Building A Better Mosquito Trap — One Scientist Thinks He's Done It A researcher in Australia has invented a low-tech, insecticide-free trap that might be able to reduce bites from a particularly pesky mosquito in some neighborhoods.
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Building A Better Mosquito Trap — One Scientist Thinks He's Done It

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Building A Better Mosquito Trap — One Scientist Thinks He's Done It

Building A Better Mosquito Trap — One Scientist Thinks He's Done It

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A scientific experiment is going on that could bring people who love backyard barbecues some joy. Scientists think they found a simple way to control mosquitoes. The approach involves two things - a decidedly low-tech mosquito trap and getting to know your neighbors. NPR's Joe Palca reports.

JOE PALCA, BYLINE: The front, back and side yards surrounding Kit Gage's suburban home just outside Washington, D.C., can rightly be called lush. There are camelias, ferns, rhododendrons and lots more. There are also three mosquito traps called GATs.

KIT GAGE: One is hiding underneath a camelia.

PALCA: GAT stands for gravid Aedes trap. Aedes refers to the Asian tiger mosquito the trap is designed to catch. The Asian tiger is a real pest. It bites aggressively night and day. As we walk through the backyard, Gage tips over a barrel to drain a pool of water that has formed on top.

So wait a minute. Why did you just do that?

GAGE: Water collects on this composter, and I remove it every time it rains.

PALCA: Aedes mosquitoes like to lay their eggs in standing water. Any puddle will do. So removing puddles is key to controlling the mosquito. There's another trap at the back of the yard.

GAGE: Third one's over here under the big beech.

PALCA: So do you have to do anything with these? I mean, it just looks like a bucket with a plastic bucket inverted into it and then another plastic bucket in the top...

GAGE: It's...

PALCA: ...Of that.

GAGE: ...Three plastic buckets.

PALCA: The top and bottom buckets are black. There's a hole in the top bucket where the mosquitoes can fly in. The bottom bucket contains water with some rotting grass floating in it. The middle bucket has a net to trap any mosquitoes that hatch in the water. Simple, but Scott Ritchie says there are several reasons why it's effective.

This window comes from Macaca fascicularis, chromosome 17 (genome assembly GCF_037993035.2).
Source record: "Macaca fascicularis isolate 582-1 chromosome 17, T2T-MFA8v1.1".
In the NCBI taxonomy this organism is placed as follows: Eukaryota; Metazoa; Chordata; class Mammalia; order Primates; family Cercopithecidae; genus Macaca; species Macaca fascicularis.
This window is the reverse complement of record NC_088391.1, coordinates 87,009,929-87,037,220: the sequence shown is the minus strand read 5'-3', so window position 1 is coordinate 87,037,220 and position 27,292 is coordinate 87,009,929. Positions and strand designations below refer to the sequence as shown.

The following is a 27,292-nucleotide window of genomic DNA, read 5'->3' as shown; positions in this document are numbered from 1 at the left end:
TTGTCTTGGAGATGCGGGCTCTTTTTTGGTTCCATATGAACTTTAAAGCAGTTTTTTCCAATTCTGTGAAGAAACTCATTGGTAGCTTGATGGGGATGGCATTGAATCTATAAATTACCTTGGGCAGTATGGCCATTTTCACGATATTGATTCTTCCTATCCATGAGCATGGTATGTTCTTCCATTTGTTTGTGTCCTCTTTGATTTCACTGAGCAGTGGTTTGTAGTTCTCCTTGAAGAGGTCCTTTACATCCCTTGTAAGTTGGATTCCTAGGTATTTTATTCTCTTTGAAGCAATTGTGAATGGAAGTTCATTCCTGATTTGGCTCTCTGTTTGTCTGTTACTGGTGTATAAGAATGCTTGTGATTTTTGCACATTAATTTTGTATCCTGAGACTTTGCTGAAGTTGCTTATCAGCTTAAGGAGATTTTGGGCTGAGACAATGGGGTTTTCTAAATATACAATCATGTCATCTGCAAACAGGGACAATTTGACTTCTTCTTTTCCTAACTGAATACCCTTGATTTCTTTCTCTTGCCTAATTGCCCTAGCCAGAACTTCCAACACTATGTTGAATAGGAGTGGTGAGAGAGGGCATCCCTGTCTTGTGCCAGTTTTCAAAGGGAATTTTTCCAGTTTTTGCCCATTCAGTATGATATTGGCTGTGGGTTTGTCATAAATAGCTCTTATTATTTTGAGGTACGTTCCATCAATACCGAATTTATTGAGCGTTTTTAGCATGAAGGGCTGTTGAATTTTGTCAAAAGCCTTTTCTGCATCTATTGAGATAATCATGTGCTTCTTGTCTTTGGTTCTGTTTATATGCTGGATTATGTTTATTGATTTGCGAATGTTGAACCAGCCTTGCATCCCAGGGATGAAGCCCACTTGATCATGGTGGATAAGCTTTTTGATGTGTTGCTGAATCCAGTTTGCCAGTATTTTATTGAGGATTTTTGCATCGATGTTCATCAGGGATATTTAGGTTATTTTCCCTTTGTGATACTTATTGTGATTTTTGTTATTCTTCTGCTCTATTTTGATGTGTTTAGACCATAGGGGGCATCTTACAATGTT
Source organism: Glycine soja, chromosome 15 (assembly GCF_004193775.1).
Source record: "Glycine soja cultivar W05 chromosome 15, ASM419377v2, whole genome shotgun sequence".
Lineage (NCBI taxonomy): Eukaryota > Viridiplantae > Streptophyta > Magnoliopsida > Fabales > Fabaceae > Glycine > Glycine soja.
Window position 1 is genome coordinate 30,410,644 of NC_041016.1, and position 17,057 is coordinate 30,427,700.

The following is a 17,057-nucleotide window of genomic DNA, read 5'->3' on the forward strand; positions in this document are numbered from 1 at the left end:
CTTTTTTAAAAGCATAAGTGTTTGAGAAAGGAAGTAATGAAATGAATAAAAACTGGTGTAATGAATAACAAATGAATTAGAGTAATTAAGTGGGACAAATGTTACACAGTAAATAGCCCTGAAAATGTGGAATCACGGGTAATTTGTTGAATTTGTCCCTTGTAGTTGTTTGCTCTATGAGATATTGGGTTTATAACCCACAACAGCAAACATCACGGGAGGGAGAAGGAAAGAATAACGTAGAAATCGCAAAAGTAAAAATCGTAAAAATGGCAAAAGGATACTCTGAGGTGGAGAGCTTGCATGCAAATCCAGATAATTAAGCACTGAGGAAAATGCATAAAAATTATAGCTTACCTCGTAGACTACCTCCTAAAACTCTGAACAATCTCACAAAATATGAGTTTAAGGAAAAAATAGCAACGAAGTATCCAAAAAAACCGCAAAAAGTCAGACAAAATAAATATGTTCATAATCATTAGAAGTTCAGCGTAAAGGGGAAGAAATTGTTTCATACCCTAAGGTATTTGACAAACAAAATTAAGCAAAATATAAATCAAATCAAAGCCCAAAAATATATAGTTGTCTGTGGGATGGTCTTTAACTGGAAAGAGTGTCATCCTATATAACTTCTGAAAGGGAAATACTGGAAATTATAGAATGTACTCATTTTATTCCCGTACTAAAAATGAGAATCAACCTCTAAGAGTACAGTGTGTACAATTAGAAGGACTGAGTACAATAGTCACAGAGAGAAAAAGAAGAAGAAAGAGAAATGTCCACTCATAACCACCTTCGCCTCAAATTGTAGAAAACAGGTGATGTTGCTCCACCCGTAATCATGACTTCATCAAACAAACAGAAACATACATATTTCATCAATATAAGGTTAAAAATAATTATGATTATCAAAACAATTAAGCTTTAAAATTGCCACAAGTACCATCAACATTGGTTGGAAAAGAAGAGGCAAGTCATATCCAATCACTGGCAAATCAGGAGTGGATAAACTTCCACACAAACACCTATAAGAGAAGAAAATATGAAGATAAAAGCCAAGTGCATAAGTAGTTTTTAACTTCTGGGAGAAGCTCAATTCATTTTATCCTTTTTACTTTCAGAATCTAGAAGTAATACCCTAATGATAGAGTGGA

SCOTT RITCHIE: Most mosquitoes are innately attracted to black.

PALCA: Ritchie invented these traps. He's at James Cook University in Australia. Now, it's female mosquitoes that do the biting. And once they're stuffed with your blood, they're ready - nay, eager - to lay eggs.

RITCHIE: So we've got the blackness that helps bring them to the trap. And then we've got this stagnant water that helps bring them actually inside the trap where they can't escape.

PALCA: And so...

RITCHIE: If you trap out enough of the egg laying mosquitoes, then there aren't going to be eggs in the wild. And so the population will crash.

PALCA: That's the theory anyway. Mosquito researcher Dina Fonseca from Rutgers University is aiming to see if it works in practice.

DINA FONSECA: OK, so let's look at the map. And tell me what we've done. We've done...

ANDRE FONSECA: One through four and six.

PALCA: Fonseca and her son Andre are checking the yards in Kit Gage's neighborhood to see if the mosquito population is really declining. Many of the residents here have the GAT traps and are trying to eliminate puddles of water.

D. FONSECA: These mosquitoes don't fly very far, so basically if you have most of your neighbors employing this approach and aware of what they need to do to control this mosquito, you're in good shape. But it does require talking to the neighbors.

PALCA: Talking to the neighbors is something Kit Gage is good at, and she gets the concept.

GAGE: It's not enough that I have three traps in my yard. I have to make sure that Lisa next door and Bobby on the other side and Tricia across the street - that they have traps, too.

PALCA: It's going to take a while to get the scientific data to show the traps are working. Anecdotally, Kit Gage says this year, she's getting far fewer bites than last year. Joe Palca, NPR News, Silver Spring, Md.

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